Zooniversity are teaching us more than how to Bucky.

A rose for the chancellor

On Valentine's Day of 2010, Kwalae and Beefy knocked on the door of UW Chancellor Biddy Martin's house in University Heights. They'd come to deliver a rose and a song.

The song was "My Biddy," Zooniversity's original composition that the duo describe as "a love song for our amazing chancellor."

"I got you on my mind," sang guest vocalist Sam Petricca. "Want to skip this class, find you fast, but I know it's a waste of time."

"She was really impressed with that, so she invited us back for dinner," says Beefy. "We asked her to be in this video, and she was really cool about that. She invited us into her office for 15 minutes on some random day. We went up to Bascom, and she was down for whatever. She was dancing. She was real fun."

Kwalae was raised in Bloomington, Ind., where he says he was trained to play basketball, not music. "It was Indiana, and I was always two feet taller than everyone else," he says. "So I played basketball."

Kwalae never played an instrument, "but I always say I played around with music," he says. "I was reasonably computer savvy. I got a couple of computer programs, messed around with them, and I sold my first beat when I was in eighth grade."

Now, he says, "it's become more than a hobby."

Beefy's path to music started with poetry. Raised in Token Creek, he attended DeForest High School. "In middle school I would always write poetry," he says. "I did some poetry slams and spoken word. I really didn't start rapping until I was 16, and that was just over people's beats that I found."

That changed when he enrolled at UW-Madison and joined Phi Gamma Delta. "I joined our fraternity when I was a freshman, and Quincy was already in it from the year before," says Beefy. "I heard him making a beat, and we talked, and we made our first song right away, basically - just in his room in about a day."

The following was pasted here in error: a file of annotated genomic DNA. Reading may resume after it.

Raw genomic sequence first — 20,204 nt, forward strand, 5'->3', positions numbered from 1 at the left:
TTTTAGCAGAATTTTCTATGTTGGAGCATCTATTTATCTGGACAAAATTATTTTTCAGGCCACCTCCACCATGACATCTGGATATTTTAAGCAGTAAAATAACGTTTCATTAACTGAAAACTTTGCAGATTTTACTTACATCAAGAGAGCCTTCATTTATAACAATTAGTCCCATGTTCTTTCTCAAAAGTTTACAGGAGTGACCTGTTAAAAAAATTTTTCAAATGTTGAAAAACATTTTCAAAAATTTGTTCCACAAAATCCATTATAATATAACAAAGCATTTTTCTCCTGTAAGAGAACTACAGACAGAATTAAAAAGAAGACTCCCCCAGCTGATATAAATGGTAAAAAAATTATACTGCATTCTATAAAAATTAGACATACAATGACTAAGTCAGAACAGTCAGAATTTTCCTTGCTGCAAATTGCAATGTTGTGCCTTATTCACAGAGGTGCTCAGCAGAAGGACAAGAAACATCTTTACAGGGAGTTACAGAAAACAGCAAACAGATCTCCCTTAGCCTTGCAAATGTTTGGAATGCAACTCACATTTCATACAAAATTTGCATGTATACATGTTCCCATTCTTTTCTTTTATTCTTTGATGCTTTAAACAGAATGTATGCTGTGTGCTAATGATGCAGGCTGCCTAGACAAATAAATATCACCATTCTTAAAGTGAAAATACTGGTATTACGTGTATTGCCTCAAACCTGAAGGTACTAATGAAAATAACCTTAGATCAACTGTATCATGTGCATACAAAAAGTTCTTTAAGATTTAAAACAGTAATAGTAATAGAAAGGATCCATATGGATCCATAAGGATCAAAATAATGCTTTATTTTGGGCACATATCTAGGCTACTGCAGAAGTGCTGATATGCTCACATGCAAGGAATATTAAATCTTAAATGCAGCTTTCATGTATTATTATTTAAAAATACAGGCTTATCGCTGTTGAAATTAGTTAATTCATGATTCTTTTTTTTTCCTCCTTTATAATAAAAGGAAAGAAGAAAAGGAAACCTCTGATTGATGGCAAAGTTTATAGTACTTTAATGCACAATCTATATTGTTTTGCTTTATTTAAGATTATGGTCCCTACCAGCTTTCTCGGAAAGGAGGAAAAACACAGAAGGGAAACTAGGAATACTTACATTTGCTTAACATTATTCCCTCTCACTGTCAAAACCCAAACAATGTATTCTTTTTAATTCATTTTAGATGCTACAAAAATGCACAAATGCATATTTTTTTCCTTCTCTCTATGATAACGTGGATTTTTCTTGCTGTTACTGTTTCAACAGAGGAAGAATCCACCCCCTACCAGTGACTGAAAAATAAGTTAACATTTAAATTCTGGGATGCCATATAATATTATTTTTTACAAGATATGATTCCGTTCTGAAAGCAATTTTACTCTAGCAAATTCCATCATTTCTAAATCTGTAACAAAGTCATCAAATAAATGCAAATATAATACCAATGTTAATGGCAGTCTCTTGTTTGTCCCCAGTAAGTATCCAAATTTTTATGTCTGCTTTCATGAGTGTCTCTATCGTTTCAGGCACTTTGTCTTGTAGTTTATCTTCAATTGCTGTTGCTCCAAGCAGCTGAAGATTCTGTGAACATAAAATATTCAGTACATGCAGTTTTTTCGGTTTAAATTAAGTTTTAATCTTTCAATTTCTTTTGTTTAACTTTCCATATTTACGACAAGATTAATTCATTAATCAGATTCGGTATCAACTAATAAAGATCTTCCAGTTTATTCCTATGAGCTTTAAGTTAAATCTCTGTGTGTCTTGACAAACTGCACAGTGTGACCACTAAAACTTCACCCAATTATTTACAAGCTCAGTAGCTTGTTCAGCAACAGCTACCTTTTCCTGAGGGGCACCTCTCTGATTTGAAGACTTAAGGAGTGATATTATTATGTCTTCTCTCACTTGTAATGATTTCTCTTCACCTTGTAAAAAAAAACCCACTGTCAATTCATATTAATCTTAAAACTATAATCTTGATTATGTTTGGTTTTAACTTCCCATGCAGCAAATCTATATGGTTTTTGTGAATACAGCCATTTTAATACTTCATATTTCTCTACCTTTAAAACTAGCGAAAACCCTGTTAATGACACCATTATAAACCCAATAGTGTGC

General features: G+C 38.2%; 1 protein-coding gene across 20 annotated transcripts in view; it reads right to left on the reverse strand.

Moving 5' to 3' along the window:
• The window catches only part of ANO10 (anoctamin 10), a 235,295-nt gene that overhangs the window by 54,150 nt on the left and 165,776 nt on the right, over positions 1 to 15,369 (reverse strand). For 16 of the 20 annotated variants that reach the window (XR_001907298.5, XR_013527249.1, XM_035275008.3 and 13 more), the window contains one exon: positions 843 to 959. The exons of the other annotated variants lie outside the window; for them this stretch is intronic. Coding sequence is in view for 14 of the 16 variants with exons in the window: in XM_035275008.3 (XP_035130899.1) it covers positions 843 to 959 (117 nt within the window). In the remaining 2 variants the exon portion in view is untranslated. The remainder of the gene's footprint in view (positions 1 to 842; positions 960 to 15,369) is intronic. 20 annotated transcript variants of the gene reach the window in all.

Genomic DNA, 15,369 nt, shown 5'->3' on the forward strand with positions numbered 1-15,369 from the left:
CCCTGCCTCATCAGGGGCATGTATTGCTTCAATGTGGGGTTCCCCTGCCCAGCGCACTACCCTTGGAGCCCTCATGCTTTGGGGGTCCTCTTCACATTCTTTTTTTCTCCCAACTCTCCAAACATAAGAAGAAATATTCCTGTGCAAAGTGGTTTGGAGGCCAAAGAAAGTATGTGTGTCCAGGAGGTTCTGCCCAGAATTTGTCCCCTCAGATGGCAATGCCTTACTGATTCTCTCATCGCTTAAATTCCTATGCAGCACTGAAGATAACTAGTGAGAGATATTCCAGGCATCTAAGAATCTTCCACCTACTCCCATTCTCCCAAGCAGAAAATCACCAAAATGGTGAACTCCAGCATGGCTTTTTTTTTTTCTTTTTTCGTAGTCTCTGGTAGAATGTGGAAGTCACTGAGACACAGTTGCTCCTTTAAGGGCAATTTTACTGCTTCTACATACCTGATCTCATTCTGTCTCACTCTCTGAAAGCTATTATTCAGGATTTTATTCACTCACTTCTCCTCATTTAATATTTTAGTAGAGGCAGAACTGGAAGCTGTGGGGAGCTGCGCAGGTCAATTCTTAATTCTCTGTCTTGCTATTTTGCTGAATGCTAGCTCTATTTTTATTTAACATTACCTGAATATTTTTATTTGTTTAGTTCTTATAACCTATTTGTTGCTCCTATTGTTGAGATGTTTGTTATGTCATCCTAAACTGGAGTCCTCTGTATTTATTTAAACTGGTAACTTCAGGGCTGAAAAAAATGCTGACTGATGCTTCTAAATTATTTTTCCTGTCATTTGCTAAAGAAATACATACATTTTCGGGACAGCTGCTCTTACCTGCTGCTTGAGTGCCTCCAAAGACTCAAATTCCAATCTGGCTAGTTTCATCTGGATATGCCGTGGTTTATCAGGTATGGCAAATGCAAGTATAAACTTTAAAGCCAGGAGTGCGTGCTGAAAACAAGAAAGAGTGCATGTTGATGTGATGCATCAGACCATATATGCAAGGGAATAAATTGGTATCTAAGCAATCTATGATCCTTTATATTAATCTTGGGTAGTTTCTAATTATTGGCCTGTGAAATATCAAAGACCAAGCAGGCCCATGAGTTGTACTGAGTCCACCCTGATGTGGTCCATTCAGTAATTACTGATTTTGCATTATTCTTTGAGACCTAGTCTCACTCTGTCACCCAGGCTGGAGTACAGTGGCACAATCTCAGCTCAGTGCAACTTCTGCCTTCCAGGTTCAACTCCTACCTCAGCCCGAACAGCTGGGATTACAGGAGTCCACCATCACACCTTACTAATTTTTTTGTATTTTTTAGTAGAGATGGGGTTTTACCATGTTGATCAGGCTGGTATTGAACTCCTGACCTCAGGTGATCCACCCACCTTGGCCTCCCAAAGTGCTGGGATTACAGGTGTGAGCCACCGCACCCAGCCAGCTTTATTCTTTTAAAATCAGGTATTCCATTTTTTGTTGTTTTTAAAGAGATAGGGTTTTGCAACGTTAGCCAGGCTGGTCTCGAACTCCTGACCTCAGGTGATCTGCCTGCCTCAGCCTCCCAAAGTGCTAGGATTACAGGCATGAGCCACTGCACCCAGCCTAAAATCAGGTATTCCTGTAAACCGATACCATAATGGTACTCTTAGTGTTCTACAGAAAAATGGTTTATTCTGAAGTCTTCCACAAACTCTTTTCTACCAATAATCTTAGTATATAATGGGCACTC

Kwalae credits Beefy with directing the duo's attention to "Teach Me How to Dougie." It references a Dallas hip-hop dance called the Dougie; the word melds "Dallas" and "boogie." "He's always staying current with hip-hop to the extreme," Kwalae says of Beefy. "He hears songs a month before they come out. He was playing 'Dougie' a lot and noticing everyone loved it."

Songs for Sconnies

Zooniversity make music tailored to students who attend UW-Madison and who were born around 1990. All the team's productions are both videos and songs.

Zooniversity's YouTube channel features five episodes, so far, of Zooday Tuesday, an original show. One episode invites viewers to watch what Kwalae and Beefy did over Thanksgiving break and how they rapped at a campus party sponsored by Victoria's Secret.

In episode five, you can watch Quincy make a Christmas-themed song about final exams. He completes the song in 10 minutes. Episode two features footage gracefully showing the duo douse their audience with beer at a Halloween gig.

Episode four is a promotion for a new song released only to Twitter followers. In the clip, a framed photo of Barack Obama sits behind Beefy and Kwalae.

Zooday Tuesday is just another social marketing tool linking Zooniversity's music to their online followers.

"We're really YouTube-focused because we've noticed that a lot of people, when they want to show a friend a song, they go to YouTube," says Kwalae. "That's just where people are going. So we wanted to have a presence there."

Their YouTube presence goes beyond Coasties, Bucky and Biddy. In "Study Buddy," Quincy and Beefy end their college library boredom by teaming up to cram with a beautiful coed. "90's Song" brims with nostalgia for the duo's elementary school decade. The raps fly as fast as the images of Puff Daddy, Bill and Monica, Seinfeld, Pokémon, Nick Jr., Mario and Luigi.

"Greek Girl" is a tribute to the women of Langdon Street, shown walking in fashionable boots down a snowy campus sidewalk. "They make me want to rush," raps Kwalae.

The work of YouTube-focused musicians like Zooniversity points to the future of music, but the trend has its critics. Among them is Majestic Theatre co-owner Scott Leslie.